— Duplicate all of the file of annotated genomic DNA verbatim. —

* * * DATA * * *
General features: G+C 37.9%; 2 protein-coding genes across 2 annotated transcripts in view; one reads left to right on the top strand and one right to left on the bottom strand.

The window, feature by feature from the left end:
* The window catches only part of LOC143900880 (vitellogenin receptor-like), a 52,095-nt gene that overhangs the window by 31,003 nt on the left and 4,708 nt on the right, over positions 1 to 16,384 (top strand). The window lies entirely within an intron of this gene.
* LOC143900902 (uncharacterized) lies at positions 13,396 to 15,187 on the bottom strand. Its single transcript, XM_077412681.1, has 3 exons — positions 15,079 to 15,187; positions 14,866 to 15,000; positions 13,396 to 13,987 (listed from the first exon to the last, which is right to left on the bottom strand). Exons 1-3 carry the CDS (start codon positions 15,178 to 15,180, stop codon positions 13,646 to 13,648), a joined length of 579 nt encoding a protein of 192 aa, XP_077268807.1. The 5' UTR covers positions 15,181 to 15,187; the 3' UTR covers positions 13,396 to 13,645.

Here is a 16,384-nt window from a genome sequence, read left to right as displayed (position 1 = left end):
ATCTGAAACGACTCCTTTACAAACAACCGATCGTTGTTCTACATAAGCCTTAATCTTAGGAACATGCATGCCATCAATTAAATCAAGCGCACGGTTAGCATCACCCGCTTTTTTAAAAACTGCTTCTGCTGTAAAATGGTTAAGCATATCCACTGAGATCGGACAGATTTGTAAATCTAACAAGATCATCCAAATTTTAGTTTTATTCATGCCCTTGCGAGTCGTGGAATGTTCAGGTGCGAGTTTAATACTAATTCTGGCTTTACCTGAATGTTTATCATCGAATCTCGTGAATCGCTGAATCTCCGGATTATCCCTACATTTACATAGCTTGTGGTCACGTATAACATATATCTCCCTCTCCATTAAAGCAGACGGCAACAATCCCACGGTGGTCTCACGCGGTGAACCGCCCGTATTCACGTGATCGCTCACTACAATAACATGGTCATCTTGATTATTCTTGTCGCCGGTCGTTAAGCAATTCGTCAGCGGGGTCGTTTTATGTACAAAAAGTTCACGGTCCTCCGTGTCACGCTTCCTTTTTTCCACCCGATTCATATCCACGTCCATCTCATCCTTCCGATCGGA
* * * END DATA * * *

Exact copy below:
General features: G+C 37.9%; 2 protein-coding genes across 2 annotated transcripts in view; one reads left to right on the top strand and one right to left on the bottom strand.

The window, feature by feature from the left end:
* The window catches only part of LOC143900880 (vitellogenin receptor-like), a 52,095-nt gene that overhangs the window by 31,003 nt on the left and 4,708 nt on the right, over positions 1 to 16,384 (top strand). The window lies entirely within an intron of this gene.
* LOC143900902 (uncharacterized) lies at positions 13,396 to 15,187 on the bottom strand. Its single transcript, XM_077412681.1, has 3 exons — positions 15,079 to 15,187; positions 14,866 to 15,000; positions 13,396 to 13,987 (listed from the first exon to the last, which is right to left on the bottom strand). Exons 1-3 carry the CDS (start codon positions 15,178 to 15,180, stop codon positions 13,646 to 13,648), a joined length of 579 nt encoding a protein of 192 aa, XP_077268807.1. The 5' UTR covers positions 15,181 to 15,187; the 3' UTR covers positions 13,396 to 13,645.

Here is a 16,384-nt window from a genome sequence, read left to right as displayed (position 1 = left end):
ATCTGAAACGACTCCTTTACAAACAACCGATCGTTGTTCTACATAAGCCTTAATCTTAGGAACATGCATGCCATCAATTAAATCAAGCGCACGGTTAGCATCACCCGCTTTTTTAAAAACTGCTTCTGCTGTAAAATGGTTAAGCATATCCACTGAGATCGGACAGATTTGTAAATCTAACAAGATCATCCAAATTTTAGTTTTATTCATGCCCTTGCGAGTCGTGGAATGTTCAGGTGCGAGTTTAATACTAATTCTGGCTTTACCTGAATGTTTATCATCGAATCTCGTGAATCGCTGAATCTCCGGATTATCCCTACATTTACATAGCTTGTGGTCACGTATAACATATATCTCCCTCTCCATTAAAGCAGACGGCAACAATCCCACGGTGGTCTCACGCGGTGAACCGCCCGTATTCACGTGATCGCTCACTACAATAACATGGTCATCTTGATTATTCTTGTCGCCGGTCGTTAAGCAATTCGTCAGCGGGGTCGTTTTATGTACAAAAAGTTCACGGTCCTCCGTGTCACGCTTCCTTTTTTCCACCCGATTCATATCCACGTCCATCTCATCCTTCCGATCGGA